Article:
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Motherwell sailor's royal treatment at Wimbledon

13 July 2018
World-Cup winner Sir Bobby Charlton led the applause as nearly 15,000 people saluted Leading Naval Nurse Chelsie Rice – one of several military personnel rewarded with a star-studded day in the royal box at Wimbledon’s Centre Court.

The 23-year-old from Newarthill, near Motherwell, was singled out for her hard work, attitude, drive and desire on her very first deployment: helping to run a hospital with fellow Royal Navy medics at Bentiu in South Sudan, part of a 400-strong British presence as part of a UN peacekeeping mission.

Chelsie, who only joined the Royal Navy 18 months ago, was one of seven people from across the three Services who received the full VIP treatment at the world’s most famous tennis tournament on ‘People’s Saturday’, special recognition for going above and beyond the call of ordinary duty.

After learning about the military’s long-standing role at SW19 – around 300 personnel volunteer to act as stewards over the fortnight of the Grand Slam event every year – Chelsie and her mum were shown the foyer of centre court, where the winner’s plaques and trophies can be found and which leads to an exclusive balcony terrace where royal box guests enjoy the finest dining.

“Guests included Billie Jean King, Dame Jessica Ennis-Hill and Sir Bobby Charlton,” said Chelsie. “Whilst waiting to order our food Billie Jean King came over to our military table, introduced herself and shook all the military personnel’s hands and thanked us for our service and for coming.

“The à la carte menu consisted of lobster, halibut, steak and strawberries and cream – we couldn’t not have strawberries and cream while at the Wimbledon!”

The standing ovation and everlasting round of applause we received for our services from everyone on centre court that day was incredible and a moment I won’t forget in a hurry

Leading Naval Nurse Chelsie Rice, Queen Alexandra Hospital Portsmouth

Having enjoyed quintessential Wimbledon food, Chelsie and her mum sat down to a menu of top-notch tennis: but before Rafael Nadal took on Alex de Minaur, TV presenter Sue Barker took to the court and introduced the royal box guests, including the seven sailors, soldiers and airmen.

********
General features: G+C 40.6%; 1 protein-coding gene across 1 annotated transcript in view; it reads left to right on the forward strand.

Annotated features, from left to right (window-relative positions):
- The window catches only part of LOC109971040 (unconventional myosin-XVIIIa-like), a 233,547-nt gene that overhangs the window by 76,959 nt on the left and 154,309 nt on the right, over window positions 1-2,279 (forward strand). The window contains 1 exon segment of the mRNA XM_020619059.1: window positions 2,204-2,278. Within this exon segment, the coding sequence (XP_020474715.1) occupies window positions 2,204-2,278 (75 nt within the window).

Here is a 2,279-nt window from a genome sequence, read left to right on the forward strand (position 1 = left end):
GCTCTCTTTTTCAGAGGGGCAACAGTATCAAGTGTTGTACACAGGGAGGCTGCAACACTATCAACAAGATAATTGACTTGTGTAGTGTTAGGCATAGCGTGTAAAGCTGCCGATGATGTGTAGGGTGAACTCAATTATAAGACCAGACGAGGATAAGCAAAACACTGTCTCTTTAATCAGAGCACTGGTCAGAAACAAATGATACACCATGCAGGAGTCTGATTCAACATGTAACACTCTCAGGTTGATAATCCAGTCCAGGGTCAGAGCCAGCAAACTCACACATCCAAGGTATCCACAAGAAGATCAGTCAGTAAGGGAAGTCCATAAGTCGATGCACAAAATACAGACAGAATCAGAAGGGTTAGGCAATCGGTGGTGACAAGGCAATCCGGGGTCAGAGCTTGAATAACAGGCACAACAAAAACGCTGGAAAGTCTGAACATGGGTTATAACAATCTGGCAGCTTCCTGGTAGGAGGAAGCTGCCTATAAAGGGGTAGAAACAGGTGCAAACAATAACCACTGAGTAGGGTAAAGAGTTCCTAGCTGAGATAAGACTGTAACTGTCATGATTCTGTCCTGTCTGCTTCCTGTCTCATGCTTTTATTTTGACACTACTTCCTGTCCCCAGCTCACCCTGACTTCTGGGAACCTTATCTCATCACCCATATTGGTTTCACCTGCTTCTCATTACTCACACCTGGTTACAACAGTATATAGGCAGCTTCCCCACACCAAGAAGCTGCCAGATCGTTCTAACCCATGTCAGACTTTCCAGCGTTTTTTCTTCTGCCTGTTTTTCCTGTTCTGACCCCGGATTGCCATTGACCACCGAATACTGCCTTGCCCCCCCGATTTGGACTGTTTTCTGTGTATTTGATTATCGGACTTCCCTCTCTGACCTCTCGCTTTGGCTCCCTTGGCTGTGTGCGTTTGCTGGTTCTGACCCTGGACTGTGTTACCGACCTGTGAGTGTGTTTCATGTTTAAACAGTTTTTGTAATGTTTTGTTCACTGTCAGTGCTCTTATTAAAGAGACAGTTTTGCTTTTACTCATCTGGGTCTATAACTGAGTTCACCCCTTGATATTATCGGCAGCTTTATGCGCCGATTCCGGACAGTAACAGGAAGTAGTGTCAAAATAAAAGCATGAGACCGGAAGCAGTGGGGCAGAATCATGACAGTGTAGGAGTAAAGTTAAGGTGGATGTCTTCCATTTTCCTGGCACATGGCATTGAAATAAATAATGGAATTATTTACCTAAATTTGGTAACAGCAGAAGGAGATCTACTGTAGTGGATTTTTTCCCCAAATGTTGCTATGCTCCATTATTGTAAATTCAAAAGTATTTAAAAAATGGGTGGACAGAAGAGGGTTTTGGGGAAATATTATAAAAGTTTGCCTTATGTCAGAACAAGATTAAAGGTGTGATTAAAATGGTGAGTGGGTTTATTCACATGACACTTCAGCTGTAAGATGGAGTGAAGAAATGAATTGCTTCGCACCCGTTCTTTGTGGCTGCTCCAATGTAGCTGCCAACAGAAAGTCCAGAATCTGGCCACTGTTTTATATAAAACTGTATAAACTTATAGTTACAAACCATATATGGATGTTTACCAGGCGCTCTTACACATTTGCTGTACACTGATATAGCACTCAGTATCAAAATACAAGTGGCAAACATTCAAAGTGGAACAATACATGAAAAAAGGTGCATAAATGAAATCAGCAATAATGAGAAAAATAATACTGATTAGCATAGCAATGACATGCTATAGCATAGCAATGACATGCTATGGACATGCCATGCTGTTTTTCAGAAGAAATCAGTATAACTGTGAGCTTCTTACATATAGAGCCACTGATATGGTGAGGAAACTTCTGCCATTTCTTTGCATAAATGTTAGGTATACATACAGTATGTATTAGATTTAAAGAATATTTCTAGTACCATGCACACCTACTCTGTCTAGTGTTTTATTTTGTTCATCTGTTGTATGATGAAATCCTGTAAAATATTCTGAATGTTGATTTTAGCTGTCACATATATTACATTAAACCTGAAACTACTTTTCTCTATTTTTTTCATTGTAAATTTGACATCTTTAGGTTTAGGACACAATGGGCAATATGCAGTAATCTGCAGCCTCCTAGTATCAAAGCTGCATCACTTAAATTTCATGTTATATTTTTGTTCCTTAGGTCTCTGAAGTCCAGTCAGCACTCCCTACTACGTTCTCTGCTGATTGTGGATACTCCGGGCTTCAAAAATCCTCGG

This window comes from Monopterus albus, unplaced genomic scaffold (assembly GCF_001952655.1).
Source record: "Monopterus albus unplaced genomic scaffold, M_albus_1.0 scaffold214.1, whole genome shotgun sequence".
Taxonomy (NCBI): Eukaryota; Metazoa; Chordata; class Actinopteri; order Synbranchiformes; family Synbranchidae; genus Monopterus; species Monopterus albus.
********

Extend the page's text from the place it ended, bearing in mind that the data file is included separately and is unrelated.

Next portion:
“The standing ovation and everlasting round of applause we received for our services from everyone on centre court that day was incredible and a moment I won’t forget in a hurry,” said Chelsie, who’s currently serving with the military medics assigned to Portsmouth’s Queen Alexandra Hospital.

In between games, the VIPs could stretch their legs in the foyer, bump into former world heavyweight champion David Haye, enjoy afternoon tea on the terrace again – sandwiches, scones, canapés, cakes and unlimited refills of tea and coffee.

Having seen Nadal triumph and women’s finalist Angelique Kerber beat Naomi Osaka, the Rices settled down for the day’s main event: British hopeful Kyle Edmund against Novak Djokovic.

The Serb won in four sets, but it didn’t cast much of a cloud on Chelsie’s day.

“The memories I have from Wimbledon will be hard to top! From my seat right at the front of the royal box, to sitting at lunch with all the inspirational sportsmen and women, to receiving a standing ovation in centre court and watch the world class tennis.

“I am so proud and humbled to have represented the Military, the Royal Navy and more so the QARNNS at this very prestigious event!”

Lieutenant Commander Karen McCullough, Chelsie’s Commanding Officer, said the young Naval nurse’s “positive attitude, drive and dedication” in Sudan stood out as she volunteered to take on extra responsibilities such as overseeing prevent infections spreading in the wards, running training sessions for local civilians working at the hospital.

“Always the first to volunteer, Leading Naval Nurse Rice undertook a range of tasks, some of which she felt were beyond her abilities but she tackled them with a positive, cheerful attitude and grew in confidence,” she said.

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